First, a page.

<x-rich><fontfamily><param>Arial</param>Announcing the release of a dvd art
work by Garrett Lynch:


<bold><bigger>06:32:00 Recombined</bigger></bold>


Recombinatory cinema suffers from two diametrically opposed issues.
How do we make a film that is always different, whether that be
through interaction or some other means, yet retain a narrative as
defined by the author / director?

06:32:00 Recombined started as an idea to make a film which recombines
itself continuously yet is cinematic in its experience with acceptable
flow and / or believable cuts. It is a film, which chooses its source
footage, documentation of one of the artist's night's sleep, as a
starting point for conscious active creation later when awake. This
sampling becomes a generalisation, a base of information that can be
recombined in numerous ways, potentially any or all nights sleep yet
guarantees a range of movements and possible outcomes that can be
taken into account and planned for.

By combining the scenario of the sleep, the uncontrolled footage
captured at this "acting stage" of the piece, with the controlled use
of this footage when awake, the "editing stage", the artist attempts
to maximise creativity and expression. Both sides are equally
important to the creation of the work. Each is sited as the location
for the two stages of what classically make a cinematic creation, the
"acting" and the "editing", yet here nothing is acted for the camera
and nothing has been edited out.

Essentially it becomes a choice between narrative and form. Form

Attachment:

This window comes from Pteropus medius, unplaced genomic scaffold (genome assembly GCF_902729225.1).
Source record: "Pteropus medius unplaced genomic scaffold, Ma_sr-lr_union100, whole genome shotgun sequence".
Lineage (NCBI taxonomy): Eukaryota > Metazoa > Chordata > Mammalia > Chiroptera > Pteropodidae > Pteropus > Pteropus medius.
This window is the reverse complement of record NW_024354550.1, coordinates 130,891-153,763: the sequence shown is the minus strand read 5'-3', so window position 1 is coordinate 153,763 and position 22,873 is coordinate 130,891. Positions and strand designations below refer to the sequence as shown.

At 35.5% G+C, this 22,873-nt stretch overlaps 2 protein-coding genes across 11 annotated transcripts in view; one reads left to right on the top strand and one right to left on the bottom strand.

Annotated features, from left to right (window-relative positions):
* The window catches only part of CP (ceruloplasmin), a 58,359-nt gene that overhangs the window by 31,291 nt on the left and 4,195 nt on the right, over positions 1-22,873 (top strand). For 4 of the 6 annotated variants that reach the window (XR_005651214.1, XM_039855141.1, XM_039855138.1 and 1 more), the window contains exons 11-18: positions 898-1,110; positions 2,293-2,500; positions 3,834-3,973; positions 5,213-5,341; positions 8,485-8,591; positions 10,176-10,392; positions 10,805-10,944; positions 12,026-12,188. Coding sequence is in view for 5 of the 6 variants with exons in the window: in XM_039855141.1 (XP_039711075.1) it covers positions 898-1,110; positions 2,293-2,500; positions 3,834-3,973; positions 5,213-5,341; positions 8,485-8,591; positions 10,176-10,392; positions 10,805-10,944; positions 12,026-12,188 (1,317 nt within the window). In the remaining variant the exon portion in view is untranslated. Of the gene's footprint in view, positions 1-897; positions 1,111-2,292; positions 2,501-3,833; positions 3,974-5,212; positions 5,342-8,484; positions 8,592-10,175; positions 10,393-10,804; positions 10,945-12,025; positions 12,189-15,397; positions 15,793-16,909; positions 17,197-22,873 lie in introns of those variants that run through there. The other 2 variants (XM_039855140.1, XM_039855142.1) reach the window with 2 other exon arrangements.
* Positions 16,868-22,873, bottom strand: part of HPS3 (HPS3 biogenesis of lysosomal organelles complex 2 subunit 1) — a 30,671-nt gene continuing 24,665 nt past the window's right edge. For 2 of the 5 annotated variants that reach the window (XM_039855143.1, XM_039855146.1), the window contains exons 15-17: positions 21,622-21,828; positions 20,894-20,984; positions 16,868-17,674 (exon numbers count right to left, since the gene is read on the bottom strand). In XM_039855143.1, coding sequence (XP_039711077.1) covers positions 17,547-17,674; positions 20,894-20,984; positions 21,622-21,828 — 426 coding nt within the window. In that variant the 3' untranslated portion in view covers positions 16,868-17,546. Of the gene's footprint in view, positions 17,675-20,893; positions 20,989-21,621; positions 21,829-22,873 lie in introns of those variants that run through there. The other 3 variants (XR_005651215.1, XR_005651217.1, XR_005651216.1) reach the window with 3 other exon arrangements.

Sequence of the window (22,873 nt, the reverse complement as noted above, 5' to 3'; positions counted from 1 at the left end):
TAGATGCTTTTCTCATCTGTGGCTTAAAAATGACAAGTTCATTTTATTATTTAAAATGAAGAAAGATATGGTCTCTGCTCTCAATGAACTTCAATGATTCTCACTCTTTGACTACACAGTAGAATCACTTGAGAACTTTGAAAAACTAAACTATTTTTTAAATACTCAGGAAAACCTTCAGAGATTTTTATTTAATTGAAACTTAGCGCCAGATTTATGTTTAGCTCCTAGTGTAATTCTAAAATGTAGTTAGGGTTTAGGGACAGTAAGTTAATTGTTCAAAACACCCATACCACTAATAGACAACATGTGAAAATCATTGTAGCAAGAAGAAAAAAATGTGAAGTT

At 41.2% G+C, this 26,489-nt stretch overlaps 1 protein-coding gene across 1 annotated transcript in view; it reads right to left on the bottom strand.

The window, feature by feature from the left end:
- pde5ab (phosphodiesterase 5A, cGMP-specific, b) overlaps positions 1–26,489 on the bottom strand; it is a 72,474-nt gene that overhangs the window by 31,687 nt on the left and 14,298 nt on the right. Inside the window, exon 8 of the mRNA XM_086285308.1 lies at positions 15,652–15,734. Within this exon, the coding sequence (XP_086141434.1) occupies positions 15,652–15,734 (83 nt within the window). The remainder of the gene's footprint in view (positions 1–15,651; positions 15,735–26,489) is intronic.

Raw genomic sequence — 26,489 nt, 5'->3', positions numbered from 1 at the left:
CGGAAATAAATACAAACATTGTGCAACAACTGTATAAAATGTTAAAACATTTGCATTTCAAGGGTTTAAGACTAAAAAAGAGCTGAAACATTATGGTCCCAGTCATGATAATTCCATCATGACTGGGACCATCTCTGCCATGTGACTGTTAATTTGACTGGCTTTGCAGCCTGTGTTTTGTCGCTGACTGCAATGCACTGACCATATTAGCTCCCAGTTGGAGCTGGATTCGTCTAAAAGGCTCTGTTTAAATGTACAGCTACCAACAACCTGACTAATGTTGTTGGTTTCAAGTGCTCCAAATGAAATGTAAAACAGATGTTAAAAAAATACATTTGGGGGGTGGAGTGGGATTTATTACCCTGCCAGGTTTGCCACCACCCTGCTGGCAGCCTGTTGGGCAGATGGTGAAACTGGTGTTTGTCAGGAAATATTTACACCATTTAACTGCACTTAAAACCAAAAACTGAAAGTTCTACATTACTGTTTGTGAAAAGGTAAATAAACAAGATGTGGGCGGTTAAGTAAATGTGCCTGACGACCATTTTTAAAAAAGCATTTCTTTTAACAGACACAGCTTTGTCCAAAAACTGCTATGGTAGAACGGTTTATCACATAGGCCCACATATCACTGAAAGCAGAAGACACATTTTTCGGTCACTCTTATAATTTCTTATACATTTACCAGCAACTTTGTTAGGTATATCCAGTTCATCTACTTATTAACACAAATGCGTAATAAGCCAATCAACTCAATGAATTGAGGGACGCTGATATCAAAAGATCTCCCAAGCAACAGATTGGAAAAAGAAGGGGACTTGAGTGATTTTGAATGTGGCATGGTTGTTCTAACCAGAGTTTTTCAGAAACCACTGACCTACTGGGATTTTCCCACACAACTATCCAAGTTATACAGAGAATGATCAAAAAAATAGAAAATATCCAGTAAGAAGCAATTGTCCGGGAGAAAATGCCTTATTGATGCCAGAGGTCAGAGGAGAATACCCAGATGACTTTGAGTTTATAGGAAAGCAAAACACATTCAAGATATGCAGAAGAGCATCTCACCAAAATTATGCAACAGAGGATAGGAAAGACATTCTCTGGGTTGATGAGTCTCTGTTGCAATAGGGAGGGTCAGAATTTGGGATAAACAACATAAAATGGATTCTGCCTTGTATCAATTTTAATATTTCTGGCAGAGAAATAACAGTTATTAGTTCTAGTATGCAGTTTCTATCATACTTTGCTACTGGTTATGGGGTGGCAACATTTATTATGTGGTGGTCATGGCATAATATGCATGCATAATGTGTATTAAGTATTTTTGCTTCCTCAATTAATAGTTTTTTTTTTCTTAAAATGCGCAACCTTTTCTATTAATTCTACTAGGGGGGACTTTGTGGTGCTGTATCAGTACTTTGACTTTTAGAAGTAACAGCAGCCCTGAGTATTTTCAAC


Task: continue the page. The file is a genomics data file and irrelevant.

dominates and replaces narrative so that a system or schema can be put
in place where the film directs itself. Narrative within the film
becomes irrelevant instead the system becomes a narrative of all
possible outcomes. The system tells a story of generalization /
repetition / pattern instead of the actual sequence of images on the
screen yet each time the movement through the sequence is credible
because of their range of possibilities. Movement through the film is
controlled by the technology and not predefined by the artist. This is
echoed by the body's movement on screen which is not consciously
controlled by the artist at that time. Both the image of the artist
and the technologies continuously different combinations of its
movements form an unconscious or auto portrait of the artist.

06:32:00 Recombined was shown at Videoformes


Peter Weibel, Expanded Cinema

Lev Manovich, Soft Cinema (2002),

Mike Figgis, Timecode (2000)

Zbigniew Rybczynski, Tango (1980), Nowa Ksiazka (New Book) (1975)

Tamás Waliczky
Der Wald (The Forest), (interactive cd-rom version, (1995)

We Live In Public (2000 / 2001)








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